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School of Public Health study is first to look at frequent emergency room visits in multiple states over multiple years

Chronic and persistent illnesses or temporary and frequent—status matters when defining the population of frequent emergency department users
Doctor team help and take care child patient who injury with bro

A new study by a team including two researchers with the Texas A&M University School of Public Health found that about 3 percent of pediatric patients who seek treatment at hospital emergency departments (EDs) account for more than 10 percent of all ED visits.

The finding was part of the first known study of the diverse factors behind two different uses of EDs by children and young adults—visits caused by health issues that are chronic and persistent, and those that are temporary and frequent—over multiple years and at multiple hospitals. The work is part of a continuing research effort led by the Population Informatics Lab on appropriate Emergency Department Utilization using the Healthcare Cost and Utilization Project (HCUP) as well as Texas ED data. This study builds on previous work by the Texas A&M Population Informatics Lab that was published in 2020.

The study was conducted by Benjamin Ukert, PhD, and Hye-Chung Kum, PhD, director of the Population Informatics Lab with the Department of Health Policy and Management, along with four other colleagues. The study was published in the journal Academic Pediatrics.

“Children account for about 20 percent of all ED visits in the United States,” Ukert said. “But these visits are not distributed uniformly across that age group. We wanted to follow children who were without a history of ED visits to find out if they became pediatric frequent ED users over a period of years.”

The researchers conducted a retrospective, secondary, longitudinal data analysis of ED data provided by HCUP, the nation’s most comprehensive hospital care database, for 2011-2017 for Florida, Massachusetts and New York. These states were among the few that consistently submitted ED data to HCUP for the years studied and that also used a patient identifier system that made a longitudinal study feasible.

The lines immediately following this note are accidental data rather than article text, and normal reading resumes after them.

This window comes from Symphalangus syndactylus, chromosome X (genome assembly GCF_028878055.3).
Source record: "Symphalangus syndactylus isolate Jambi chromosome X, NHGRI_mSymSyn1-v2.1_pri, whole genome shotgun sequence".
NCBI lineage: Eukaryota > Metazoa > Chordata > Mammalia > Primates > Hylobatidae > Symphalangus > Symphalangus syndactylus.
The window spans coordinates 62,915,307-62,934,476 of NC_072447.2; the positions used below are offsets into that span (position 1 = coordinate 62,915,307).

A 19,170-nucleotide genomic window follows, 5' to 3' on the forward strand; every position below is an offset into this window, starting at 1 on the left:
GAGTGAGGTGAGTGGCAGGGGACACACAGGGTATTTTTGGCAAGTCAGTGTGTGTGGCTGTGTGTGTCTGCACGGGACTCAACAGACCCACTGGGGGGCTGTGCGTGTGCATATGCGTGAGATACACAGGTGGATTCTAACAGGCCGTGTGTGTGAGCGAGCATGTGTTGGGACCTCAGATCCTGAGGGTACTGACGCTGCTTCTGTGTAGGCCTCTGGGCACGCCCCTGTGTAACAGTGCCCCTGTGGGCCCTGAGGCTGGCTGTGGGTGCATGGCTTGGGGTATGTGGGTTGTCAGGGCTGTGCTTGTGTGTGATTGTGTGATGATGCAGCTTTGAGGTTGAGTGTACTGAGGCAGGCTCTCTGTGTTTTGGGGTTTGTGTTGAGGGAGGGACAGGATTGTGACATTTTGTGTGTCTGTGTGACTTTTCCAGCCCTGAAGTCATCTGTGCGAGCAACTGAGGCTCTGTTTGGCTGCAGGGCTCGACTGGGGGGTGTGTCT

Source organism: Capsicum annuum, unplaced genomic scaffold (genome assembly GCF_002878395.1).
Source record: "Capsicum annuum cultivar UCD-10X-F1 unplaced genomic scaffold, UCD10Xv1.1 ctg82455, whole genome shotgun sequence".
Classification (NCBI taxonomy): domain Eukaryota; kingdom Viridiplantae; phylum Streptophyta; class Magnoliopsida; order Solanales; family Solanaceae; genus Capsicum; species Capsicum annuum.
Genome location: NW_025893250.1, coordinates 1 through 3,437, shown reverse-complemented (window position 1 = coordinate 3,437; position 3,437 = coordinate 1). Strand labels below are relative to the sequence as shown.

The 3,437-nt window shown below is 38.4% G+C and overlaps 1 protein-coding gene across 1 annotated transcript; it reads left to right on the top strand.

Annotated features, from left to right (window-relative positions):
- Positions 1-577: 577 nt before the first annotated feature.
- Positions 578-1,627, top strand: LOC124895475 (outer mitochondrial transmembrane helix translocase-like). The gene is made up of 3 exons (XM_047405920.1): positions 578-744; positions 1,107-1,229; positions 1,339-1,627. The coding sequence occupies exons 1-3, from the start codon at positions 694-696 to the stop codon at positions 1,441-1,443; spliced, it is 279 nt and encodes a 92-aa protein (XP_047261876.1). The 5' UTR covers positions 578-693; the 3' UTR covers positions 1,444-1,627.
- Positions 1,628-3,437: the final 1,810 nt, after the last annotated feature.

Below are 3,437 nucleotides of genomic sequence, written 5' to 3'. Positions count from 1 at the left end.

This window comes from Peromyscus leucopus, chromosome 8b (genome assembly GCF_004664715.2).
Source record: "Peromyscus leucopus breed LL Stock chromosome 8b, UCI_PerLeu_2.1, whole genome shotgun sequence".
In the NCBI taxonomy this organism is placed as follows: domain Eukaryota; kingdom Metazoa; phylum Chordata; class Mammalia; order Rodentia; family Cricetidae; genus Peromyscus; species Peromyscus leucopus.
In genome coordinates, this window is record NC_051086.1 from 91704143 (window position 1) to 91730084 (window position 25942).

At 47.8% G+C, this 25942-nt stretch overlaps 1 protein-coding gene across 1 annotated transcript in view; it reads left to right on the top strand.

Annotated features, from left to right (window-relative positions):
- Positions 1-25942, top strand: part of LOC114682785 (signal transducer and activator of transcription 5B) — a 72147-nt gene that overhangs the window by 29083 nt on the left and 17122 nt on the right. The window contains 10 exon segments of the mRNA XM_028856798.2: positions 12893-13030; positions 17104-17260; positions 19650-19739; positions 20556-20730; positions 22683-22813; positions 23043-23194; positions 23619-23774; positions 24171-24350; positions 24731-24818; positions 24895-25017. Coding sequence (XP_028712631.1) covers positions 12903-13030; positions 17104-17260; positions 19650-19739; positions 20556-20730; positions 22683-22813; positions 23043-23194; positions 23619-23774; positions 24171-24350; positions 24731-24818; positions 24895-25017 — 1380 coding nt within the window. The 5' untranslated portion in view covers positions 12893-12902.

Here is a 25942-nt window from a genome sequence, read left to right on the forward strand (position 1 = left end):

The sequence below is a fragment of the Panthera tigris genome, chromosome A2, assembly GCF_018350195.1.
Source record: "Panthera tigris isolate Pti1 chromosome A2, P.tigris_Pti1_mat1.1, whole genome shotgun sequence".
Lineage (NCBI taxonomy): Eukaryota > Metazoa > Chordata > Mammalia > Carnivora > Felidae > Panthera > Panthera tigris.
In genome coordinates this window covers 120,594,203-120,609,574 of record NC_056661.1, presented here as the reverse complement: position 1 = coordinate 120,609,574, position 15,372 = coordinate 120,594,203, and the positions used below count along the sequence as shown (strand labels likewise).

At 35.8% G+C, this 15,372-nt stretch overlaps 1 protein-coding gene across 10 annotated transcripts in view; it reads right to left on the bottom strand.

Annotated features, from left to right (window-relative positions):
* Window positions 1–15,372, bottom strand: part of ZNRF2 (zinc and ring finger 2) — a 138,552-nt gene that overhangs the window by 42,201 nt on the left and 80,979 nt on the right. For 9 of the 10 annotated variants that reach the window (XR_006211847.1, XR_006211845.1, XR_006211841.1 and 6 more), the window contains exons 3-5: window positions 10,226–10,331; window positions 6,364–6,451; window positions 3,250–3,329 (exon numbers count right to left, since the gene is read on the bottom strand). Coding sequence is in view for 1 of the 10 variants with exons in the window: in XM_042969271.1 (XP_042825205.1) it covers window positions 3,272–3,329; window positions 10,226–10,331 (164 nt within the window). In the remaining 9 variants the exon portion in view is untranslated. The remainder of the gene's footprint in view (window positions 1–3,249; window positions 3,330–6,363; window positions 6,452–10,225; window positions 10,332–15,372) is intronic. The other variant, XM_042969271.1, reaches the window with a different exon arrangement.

“Many factors contribute to pediatric frequent ED visits, including lack of private health insurance, living in economically disadvantaged areas and having multiple and complex chronic physical and mental disorders,” Kum said.

Although interventions such as care coordination and increasing parents’ knowledge of care have been adopted to reduce repeat ED revisits, most prior research that led to these interventions focused on the short term: revisits within 72 hours or within 12 months after the initial visit. Given that the health issues of many pediatric frequent ED users are acute—severe and sudden—and not chronic, this focus can result in conflicting research findings. In addition, most of these studies rely on databases from specific hospitals or states, which cannot provide a longitudinal study over multiple years or across multiple ED settings.

The study assessed 1.3 million pediatric ED users across the three states and found that 2.9 percent of patients (37,558) were frequent ED users, accounting for 10.2 percent (181,138) of all ED visits in 2012. Only a small share of this group needed frequent and continuous use of EDs over the entire study period, however. On the other hand, persistent pediatric frequent ED users had disproportionately higher intensity of ED use in2012, as well as more chronic conditions and comorbidities. Patients in this group were more likely to have public or inconsistent health insurance coverage over time, to live in non-metropolitan or lower-income areas, and to have more ED visits for conditions that were preventable or could be treated by non-emergency care in 2012.

Only 15.4 percent and 2.2 percent of pediatric frequent ED users in 2012 remained periodic and persistentED users across the study period, findings that are consistent with those for adult patients. In addition, more than half of the ED visits by those with persistent and frequent ED use were for less urgent conditions. While these patients likely would be better served in outpatient situations, obstacles such as lack of transportation, difficulty finding physicians and setting appointments, and language barriers make outpatient care unlikely for about one-third of children in the United States.

Overall, the findings suggest that health care outcomes could be improved and the cost of ED visits lowered if hospital systems, clinicians and policymakers recognized the very different types and durations of health issues when designing and implementing health interventions.

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